To commemorate the Europe-Wide Day of Remembrance for the victims of all totalitarian and authoritarian regimes tomorrow, President von der Leyen issued the following statement:
“On 23 August, we honour the memory of the victims of totalitarian and authoritarian regimes, in Europe and beyond. Today, on the 83rd anniversary of the signature of the Molotov-Ribbentrop Pact, this date carries a special significance. This year, Putin brought the horrors of war back to Europe, along with the reminder that peace cannot be taken for granted.
The painful memory of the past is not just a distant recollection, but has found an echo in Russia’s illegal and unjustified war against Ukraine. We are inspired by the courage of those who then stood up to injustice, and we express our respect and support for the many men and women who are forced to do it again today. Ukrainian people are giving their lives to protect the values on which our Union is built.
Today more than ever, we stand united against the Russian state-controlled propaganda that distorts history, spreads conspiracy and punishes those who oppose it. We will continue with determination our work to counter disinformation. And we will ensure that those who stood against totalitarianism will not be forgotten.
This day also reminds us that Europe was built to protect peace, promote democracy, the rule of law and ensure the protection of the universal rights and freedoms. Our Union was created for us, Europeans, to steer away from war and oppression. Freedom from totalitarianism and authoritarianism is at the heart of the European Union, which is built on peace, the rule of law and democracy.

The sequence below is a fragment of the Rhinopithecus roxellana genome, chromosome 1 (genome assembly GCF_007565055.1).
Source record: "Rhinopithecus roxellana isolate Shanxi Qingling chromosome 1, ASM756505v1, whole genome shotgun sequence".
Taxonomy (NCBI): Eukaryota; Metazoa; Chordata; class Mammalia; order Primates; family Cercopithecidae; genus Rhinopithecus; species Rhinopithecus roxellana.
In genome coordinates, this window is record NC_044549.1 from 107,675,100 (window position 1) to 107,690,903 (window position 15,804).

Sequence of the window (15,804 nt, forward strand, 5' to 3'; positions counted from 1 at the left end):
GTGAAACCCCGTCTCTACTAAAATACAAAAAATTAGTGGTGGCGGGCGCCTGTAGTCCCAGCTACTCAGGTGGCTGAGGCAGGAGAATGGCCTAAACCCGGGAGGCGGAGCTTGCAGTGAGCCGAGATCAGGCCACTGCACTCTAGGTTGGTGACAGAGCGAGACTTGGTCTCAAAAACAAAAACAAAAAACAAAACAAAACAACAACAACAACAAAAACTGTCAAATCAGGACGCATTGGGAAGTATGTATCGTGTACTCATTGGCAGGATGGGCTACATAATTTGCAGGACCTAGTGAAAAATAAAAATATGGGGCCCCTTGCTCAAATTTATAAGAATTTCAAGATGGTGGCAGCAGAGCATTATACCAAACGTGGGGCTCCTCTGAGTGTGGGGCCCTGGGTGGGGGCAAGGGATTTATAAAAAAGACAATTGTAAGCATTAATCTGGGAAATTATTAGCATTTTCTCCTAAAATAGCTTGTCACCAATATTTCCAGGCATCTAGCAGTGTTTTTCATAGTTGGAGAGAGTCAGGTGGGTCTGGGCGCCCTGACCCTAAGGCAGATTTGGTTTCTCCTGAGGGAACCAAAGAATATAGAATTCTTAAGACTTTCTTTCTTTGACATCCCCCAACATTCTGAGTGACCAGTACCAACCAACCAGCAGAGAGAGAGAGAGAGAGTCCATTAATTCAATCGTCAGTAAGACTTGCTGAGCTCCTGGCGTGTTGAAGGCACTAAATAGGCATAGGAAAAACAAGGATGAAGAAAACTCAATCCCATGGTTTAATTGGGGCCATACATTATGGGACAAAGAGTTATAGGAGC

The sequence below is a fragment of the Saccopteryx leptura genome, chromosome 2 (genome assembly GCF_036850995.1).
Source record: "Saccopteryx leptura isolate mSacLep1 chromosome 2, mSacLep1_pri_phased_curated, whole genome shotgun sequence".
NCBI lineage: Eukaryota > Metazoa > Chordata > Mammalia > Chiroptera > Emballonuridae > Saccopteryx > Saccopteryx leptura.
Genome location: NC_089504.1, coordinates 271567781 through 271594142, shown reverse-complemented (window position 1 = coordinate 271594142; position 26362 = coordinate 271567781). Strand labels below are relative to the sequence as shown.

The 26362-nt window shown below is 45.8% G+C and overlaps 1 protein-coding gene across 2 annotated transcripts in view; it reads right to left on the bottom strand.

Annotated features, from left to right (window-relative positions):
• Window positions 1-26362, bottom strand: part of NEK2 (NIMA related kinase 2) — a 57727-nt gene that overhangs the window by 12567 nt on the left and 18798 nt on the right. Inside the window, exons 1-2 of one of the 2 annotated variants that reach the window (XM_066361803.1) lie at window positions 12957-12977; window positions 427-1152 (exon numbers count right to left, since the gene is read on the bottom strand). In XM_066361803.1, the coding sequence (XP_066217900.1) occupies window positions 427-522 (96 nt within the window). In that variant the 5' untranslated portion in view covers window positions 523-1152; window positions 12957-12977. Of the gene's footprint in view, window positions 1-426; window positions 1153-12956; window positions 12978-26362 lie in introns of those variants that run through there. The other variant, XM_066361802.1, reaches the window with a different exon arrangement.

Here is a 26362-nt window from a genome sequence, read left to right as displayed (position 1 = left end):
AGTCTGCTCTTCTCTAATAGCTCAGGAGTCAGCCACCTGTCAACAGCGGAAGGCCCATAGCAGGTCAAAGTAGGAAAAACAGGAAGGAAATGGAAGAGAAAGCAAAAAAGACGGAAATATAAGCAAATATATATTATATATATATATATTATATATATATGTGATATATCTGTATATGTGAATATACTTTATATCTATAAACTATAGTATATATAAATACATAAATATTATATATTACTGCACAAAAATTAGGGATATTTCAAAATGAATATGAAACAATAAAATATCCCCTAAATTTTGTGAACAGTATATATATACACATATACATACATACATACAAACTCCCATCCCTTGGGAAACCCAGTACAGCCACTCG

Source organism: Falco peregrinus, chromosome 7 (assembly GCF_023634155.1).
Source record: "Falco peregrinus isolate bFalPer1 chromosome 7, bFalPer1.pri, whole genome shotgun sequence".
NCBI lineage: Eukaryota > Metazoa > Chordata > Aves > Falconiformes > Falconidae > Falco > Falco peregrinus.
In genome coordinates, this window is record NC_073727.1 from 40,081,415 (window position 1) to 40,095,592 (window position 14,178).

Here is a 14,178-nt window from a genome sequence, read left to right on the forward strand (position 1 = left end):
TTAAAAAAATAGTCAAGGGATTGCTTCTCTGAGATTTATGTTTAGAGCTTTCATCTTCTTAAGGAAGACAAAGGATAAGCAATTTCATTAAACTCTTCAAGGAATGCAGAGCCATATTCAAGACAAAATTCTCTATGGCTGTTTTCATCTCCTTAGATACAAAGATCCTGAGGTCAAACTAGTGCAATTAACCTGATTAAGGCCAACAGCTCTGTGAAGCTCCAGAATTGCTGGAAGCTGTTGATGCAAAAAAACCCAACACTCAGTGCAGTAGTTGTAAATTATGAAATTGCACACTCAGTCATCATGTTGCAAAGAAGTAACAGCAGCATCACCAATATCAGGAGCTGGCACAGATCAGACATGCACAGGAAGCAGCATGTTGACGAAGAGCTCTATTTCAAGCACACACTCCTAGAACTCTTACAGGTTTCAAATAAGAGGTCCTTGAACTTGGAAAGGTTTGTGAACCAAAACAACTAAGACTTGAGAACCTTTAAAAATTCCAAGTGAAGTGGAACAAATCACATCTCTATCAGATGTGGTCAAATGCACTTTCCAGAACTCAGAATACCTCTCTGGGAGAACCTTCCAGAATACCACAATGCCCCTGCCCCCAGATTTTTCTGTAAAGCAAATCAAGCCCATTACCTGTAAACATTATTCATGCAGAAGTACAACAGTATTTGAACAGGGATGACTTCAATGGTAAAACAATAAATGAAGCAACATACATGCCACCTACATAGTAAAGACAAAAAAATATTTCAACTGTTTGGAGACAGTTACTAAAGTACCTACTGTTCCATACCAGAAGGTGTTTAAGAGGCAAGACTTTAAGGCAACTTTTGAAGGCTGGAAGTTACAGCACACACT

We will continue to stand, united, for these fundamental values. We will continue to stand with Ukraine, for as long as it takes. We will not rest, until you prevail.”
Celebrated since 2009, the Europe-Wide Day of Remembrance for the victims of all totalitarian and authoritarian regimes is an occasion to keep alive the memory of the victims.
The European Commission supports projects across Europe which address the history of totalitarian crimes and encourage remembrance. Building on the Europe for citizens programme 2014-2020, the new Citizens, Equality, Rights and Values programme supports remembrance actions on the causes of totalitarian regimes, in particular Nazism, but also fascism, Stalinism and totalitarian communist regimes.